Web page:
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Full Online Book HomeLong StoriesThe Survivor - Chapter 10. A Woman Of Whims
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The Survivor - Chapter 10. A Woman Of Whims Post by :anitaandeverett Category :Long Stories Author :E. Phillips Oppenheim Date :May 2012 Read :1175

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The Survivor - Chapter 10. A Woman Of Whims

CHAPTER X. A WOMAN OF WHIMS

Drexley had found his way to her side at last. As usual her rooms were full, and to-night of people amongst whom he felt himself to some extent an alien. For Drexley was not of the fashionable world--not even of the fashionable literary world. At heart he was a Bohemian of the old type. He loved to spend his days at work, and his evenings at a certain well-known club, where evening dress was abhorred, and a man might sit, if he would, in his shirt sleeves. Illimitable though her tact, even Emily de Reuss, the Queen of London hostesses, never succeeded in making him feel altogether at home in her magnificent rooms. To-night he felt more at sea even than usual. Generally she had bidden him come to her when she entertained the great cosmopolitan world of art-toilers. To-night she was at home to another world--the strictly exclusive world of rank and fashion. Drexley wandering about, seeing never a face he knew, felt ill at ease, conscious of his own deficiency in dress and deportment, in a world where form was the one material thing, and a studhole shirt or an ill-cut waistcoat were easy means of acquiring notoriety. He wandered from room to room, finding nowhere any one to speak to, conscious of a good deal of indifferent scrutiny, hating himself for coming, hating, too, the bondage which had made him glad to come. Then suddenly he came face to face with his hostess, and with a few graceful words of apology she had left her escort and taken his arm.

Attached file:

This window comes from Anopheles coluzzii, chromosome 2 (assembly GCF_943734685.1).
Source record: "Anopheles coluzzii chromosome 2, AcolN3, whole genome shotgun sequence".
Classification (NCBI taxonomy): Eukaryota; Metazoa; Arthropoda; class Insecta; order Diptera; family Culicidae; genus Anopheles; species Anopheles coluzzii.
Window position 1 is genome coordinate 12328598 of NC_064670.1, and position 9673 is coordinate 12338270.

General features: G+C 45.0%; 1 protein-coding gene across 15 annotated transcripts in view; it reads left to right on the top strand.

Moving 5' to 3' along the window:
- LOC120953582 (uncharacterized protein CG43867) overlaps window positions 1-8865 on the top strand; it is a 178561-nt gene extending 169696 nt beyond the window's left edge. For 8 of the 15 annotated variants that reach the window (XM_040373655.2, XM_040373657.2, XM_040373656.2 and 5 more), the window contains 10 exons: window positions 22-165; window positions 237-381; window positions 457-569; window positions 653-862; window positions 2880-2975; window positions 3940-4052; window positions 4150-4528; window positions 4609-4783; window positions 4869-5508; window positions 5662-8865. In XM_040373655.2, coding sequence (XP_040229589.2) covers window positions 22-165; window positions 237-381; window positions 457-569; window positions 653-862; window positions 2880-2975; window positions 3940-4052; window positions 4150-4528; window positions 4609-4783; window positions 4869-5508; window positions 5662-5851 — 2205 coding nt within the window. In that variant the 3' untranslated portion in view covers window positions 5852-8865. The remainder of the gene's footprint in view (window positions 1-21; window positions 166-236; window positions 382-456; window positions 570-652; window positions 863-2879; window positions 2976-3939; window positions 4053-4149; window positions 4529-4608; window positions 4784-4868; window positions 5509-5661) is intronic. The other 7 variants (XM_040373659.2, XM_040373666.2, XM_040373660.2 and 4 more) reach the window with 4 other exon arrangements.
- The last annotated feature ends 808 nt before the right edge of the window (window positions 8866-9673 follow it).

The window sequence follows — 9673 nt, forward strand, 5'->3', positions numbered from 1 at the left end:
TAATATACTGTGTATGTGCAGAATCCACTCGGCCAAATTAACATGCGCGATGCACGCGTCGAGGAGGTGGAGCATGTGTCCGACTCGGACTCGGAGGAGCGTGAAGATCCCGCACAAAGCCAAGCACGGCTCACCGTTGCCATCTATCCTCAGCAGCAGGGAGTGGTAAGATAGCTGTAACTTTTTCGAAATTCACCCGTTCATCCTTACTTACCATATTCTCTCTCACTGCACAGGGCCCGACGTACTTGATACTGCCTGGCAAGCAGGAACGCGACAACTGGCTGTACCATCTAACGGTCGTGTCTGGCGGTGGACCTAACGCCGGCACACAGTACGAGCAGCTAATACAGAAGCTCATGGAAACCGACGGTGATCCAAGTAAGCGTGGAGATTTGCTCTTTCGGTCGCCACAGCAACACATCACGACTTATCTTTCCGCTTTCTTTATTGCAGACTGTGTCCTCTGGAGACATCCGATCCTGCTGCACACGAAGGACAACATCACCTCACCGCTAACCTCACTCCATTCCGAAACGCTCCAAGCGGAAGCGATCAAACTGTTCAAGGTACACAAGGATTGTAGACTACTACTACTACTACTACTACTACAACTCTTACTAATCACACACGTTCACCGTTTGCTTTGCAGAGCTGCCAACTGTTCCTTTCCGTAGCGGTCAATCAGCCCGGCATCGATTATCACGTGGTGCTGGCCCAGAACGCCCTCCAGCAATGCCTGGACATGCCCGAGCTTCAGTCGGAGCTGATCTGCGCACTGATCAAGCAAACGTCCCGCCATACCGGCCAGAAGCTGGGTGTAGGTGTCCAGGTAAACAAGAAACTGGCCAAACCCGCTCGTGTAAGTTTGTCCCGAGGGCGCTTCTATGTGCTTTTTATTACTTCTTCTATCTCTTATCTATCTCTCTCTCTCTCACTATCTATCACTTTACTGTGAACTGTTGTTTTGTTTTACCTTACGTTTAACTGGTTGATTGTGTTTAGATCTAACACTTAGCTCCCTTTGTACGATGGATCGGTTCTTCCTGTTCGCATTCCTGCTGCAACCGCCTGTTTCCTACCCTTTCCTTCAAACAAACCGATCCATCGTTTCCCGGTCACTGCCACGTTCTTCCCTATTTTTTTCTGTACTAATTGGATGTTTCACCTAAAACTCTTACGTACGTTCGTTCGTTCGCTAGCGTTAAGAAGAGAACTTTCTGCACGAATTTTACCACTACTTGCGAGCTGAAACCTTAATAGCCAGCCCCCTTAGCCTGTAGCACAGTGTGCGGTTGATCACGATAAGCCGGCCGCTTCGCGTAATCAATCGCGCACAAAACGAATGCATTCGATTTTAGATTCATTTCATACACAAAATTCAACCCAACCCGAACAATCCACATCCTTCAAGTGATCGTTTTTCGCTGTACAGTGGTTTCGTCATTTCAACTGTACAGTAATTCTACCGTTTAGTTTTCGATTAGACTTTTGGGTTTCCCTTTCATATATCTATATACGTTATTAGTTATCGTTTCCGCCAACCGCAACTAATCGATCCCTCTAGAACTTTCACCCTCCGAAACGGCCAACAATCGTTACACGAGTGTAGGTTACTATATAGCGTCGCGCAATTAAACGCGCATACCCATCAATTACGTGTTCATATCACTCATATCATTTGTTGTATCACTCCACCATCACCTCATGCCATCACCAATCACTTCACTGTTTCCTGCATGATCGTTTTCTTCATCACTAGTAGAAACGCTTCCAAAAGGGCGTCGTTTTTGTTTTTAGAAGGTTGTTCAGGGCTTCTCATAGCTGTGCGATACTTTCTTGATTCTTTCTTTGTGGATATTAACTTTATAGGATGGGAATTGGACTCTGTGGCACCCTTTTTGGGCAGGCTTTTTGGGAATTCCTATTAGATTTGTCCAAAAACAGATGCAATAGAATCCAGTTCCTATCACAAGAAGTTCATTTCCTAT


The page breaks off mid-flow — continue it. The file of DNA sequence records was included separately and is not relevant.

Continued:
"I am afraid you are being bored," she said, quietly. "I am sorry. I only remembered that people were coming to-night. Janette was out, and I had quite forgotten who had had cards. I wanted to see you, too."

"I am a little out of place here," he answered. "That is all. Now that I have seen you, you can explain your note, and I can go away."

She seemed in no hurry.

"I know," she said, "that you are dying for your smoky little club, your Scotch whiskey and your pipe. Never mind, it is well for you sometimes to be disciplined."

"At the present moment," he said, "I long for nothing beyond what I have."

She turned to look at him with an amused smile. The lights flashed on the diamonds around her throat, and the glittering spangles upon her black dress. Truly a wonderfully beautiful woman--a divine figure, and a dress, which scarcely a woman who had looked at it had not envied.

"You are getting wonderfully apt, my grim friend," she said, "at those speeches which once you affected to despise."

"It was never the speeches I despised," he answered bluntly, "it was the insincerity."

"And you, I suppose, are the only sincere man who makes them. My friend, that little speech errs on the other side, does it not?"

He frowned impatiently.

"You have many guests," he said, "who will be looking for you. Let me know why you made me treat that young man so badly, and then go away.